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White Admiral 3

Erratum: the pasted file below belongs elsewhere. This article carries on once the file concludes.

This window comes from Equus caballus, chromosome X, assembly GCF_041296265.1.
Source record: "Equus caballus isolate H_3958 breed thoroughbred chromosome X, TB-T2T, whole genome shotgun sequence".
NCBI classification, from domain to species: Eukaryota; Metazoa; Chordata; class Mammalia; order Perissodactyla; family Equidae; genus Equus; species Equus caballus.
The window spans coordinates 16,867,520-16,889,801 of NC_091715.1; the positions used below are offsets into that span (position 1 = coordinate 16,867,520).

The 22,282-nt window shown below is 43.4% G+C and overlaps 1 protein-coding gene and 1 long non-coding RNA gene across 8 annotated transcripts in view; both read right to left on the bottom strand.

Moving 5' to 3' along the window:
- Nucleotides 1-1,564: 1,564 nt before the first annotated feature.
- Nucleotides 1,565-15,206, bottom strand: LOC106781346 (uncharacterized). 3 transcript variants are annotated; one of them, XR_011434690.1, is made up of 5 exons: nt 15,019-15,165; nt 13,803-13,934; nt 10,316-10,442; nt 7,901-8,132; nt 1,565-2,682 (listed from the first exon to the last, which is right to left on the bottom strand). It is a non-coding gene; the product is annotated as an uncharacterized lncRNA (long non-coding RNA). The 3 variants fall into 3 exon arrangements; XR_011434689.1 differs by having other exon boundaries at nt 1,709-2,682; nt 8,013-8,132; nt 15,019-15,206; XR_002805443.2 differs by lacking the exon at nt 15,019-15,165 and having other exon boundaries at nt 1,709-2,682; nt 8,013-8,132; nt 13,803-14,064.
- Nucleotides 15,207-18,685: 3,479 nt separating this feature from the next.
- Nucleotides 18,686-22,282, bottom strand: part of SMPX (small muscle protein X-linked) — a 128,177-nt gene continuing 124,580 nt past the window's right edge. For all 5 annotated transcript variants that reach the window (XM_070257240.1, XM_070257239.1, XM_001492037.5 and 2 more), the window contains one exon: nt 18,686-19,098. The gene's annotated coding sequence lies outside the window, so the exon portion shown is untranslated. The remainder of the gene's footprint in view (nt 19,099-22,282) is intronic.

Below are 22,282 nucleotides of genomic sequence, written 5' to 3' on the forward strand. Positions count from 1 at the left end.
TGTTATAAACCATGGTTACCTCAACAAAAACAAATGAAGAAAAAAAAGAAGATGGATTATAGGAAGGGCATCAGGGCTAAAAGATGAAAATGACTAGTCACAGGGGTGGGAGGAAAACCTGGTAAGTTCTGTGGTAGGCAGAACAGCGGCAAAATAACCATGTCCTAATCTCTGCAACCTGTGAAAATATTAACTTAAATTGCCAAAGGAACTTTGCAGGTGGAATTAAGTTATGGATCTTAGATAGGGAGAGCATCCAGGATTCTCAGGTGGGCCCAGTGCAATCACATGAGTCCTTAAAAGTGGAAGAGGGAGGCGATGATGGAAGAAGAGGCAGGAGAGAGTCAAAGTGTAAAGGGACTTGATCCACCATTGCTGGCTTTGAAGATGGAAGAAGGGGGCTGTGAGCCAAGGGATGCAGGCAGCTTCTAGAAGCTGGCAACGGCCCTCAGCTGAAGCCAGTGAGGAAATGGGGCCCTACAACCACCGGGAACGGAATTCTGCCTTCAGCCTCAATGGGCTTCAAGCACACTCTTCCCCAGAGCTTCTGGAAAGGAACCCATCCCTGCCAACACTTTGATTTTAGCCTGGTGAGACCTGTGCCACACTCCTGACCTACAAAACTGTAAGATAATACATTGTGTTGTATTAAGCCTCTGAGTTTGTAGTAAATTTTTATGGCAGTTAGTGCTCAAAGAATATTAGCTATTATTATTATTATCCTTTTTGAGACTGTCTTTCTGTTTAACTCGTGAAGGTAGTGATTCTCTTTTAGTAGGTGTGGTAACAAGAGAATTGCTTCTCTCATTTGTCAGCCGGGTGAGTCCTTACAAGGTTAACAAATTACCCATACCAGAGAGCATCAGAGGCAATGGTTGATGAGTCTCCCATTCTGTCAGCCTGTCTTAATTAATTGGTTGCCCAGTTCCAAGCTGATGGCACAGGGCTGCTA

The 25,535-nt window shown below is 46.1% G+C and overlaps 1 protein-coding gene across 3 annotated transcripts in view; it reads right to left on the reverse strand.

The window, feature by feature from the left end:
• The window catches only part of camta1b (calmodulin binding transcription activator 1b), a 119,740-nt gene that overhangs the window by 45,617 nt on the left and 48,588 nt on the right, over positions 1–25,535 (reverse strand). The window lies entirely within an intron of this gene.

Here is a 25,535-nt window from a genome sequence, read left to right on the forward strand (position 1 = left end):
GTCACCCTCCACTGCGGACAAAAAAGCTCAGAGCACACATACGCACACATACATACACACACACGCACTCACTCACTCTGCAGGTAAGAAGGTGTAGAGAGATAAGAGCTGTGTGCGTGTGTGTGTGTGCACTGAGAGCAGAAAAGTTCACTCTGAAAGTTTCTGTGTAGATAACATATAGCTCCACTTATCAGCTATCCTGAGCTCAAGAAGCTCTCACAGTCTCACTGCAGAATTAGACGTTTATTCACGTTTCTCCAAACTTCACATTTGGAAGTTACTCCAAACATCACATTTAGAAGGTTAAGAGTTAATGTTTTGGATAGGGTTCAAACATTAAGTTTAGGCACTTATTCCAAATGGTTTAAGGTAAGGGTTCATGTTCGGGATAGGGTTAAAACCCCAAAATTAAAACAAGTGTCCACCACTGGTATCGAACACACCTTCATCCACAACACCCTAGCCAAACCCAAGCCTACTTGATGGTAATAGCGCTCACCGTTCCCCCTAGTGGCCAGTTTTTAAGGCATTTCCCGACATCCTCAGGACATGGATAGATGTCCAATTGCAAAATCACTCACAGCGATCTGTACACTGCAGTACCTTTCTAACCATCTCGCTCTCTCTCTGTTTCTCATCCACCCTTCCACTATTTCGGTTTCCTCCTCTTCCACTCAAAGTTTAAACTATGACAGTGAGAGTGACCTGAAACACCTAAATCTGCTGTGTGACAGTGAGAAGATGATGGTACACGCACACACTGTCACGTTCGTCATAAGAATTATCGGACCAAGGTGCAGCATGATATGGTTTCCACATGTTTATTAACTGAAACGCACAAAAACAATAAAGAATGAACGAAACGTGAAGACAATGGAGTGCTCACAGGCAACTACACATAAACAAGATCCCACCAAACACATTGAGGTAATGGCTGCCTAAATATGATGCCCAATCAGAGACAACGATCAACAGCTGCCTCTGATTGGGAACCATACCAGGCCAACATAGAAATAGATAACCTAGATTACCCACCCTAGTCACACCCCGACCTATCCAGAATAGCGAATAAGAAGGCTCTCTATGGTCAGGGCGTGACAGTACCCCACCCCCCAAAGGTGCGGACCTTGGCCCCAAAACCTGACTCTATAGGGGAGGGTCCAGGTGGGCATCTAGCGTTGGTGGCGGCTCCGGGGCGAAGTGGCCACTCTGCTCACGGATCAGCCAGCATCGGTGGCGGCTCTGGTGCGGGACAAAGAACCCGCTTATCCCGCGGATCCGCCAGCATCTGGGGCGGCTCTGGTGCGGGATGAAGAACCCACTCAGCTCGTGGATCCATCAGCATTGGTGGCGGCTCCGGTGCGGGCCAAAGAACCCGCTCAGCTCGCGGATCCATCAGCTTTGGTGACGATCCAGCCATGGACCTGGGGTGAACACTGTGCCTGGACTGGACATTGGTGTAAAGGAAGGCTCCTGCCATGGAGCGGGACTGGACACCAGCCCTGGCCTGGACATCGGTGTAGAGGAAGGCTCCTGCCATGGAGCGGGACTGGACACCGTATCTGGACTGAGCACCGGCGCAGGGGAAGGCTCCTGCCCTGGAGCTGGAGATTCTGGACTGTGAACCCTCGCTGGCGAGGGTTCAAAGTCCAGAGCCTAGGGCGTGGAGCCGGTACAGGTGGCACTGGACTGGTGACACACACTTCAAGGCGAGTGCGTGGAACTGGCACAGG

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"Where is he?" James was surprised to find the midshipmen Gillette and Groves, along with the Turner boy, on the Black Pearl, sans the Admiral. The boy held the white cat in his arms, petting it absently as it purred. Memory reminded James at this moment of Sparrow's tendency to squirrel himself away at the oddest locations, and he cast glances sharply around him, especially up at the rigging, even over the side. No distinctively sashaying, lithe form, though. "I haven't seen him all day." The midshipmen looked thoughtfully at him, as if wondering whether or not to answer his question, then at each other. Groves glanced down at his boots, tugging at the corner of his hat a little nervously. "Well, that's eh, well, is it important business, sir?" "It seems that Admiral Sparrow has forgotten to certify the Interceptor as a Naval ship assigned to his fleet," James said irritably. That dispatch hadn't been on the desk when he had been sorting out the mountain of paper—it had been under one of the couches in the attached lounge. It had been pure luck that James had seen it—he'd had to speak to an East India Company representative regarding projected patrols in the Admiral's glaring absence, and the man had dropped his cigar, which had rolled next to a suspiciously official-looking envelope under the couch. White cat hair, scratches and some teeth marks hinted at the nature of the culprit responsible. "As such, it looks as though I've somehow done away with my ship." "Er... well seeing as you've already been here a while, you could, um, wait a day longer, sir?" Gillette's placating smile was nervous. "Where. Is. The. Admiral," James growled. The Interceptor was not just a symbol of his authority, she was his first ship of command, and he had been through far too much in the Barbary Coast with her, lost men and spilled blood on her decks, limped back to port once too often, wondered if his last glimpse of the world would be her masts too many times. It went beyond sentiment. It was unthinkable that there could be any sort of scandal or impropriety, or even a hint of such, attached to the sleek ship. Gillette, Groves and Will took a collective step backward. Eventually, it was Will who spoke, in a small voice. "I saw him head up towards the church, sir. After breakfast." James blinked—of all places he had managed to find Sparrow whenever the man felt like shirking his duties (which was most of the time, despite his best efforts), the St Patrick Church had never been one of them. The man didn't even turn up for services on Sunday—instead apparently spending his time playing in rockpools on the beach some distance from the port (and getting bitten by all manner of strange creatures). However, the sudden twin expressions of horror with which Gillette and Groves were regarding the 'page' were better than any verbal testimony. "I see. The church." "You really don't want to disturb him today, sir," Groves said quickly. "It's April the Seventh. Just today." Pushed beyond annoyance by the amount of effort he had to go through simply to find the damned commander and get his own ship certified, James narrowed his eyes. "And why is that? What's so special about today?" "Er..." the midshipmen exchanged glances again, then Gillette studied his fingernails. "That's probably not our place to say, Lieutenant." "It's not an... assignation, is it?" James asked incredulously. As much as Sparrow seemed to flirt (sometimes blatantly, in fact) with just about every skirt that crossed his path, James had never seen him actually... court any. Not from any lack of willing from the women, but it simply appeared that the Admiral was as yet not ready to be tied down to issues of family. "No sir," Groves said, just as Gillette murmured, "Well, sort of." "Whatever it is," James clapped the mauled dispatch to the side of his coat in a curt rhythm, "He isn't off duty at the moment." He sharply on his heel turned to go. On the way off the gangplank, he heard Groves mutter "Can't say we didn't try to warn him."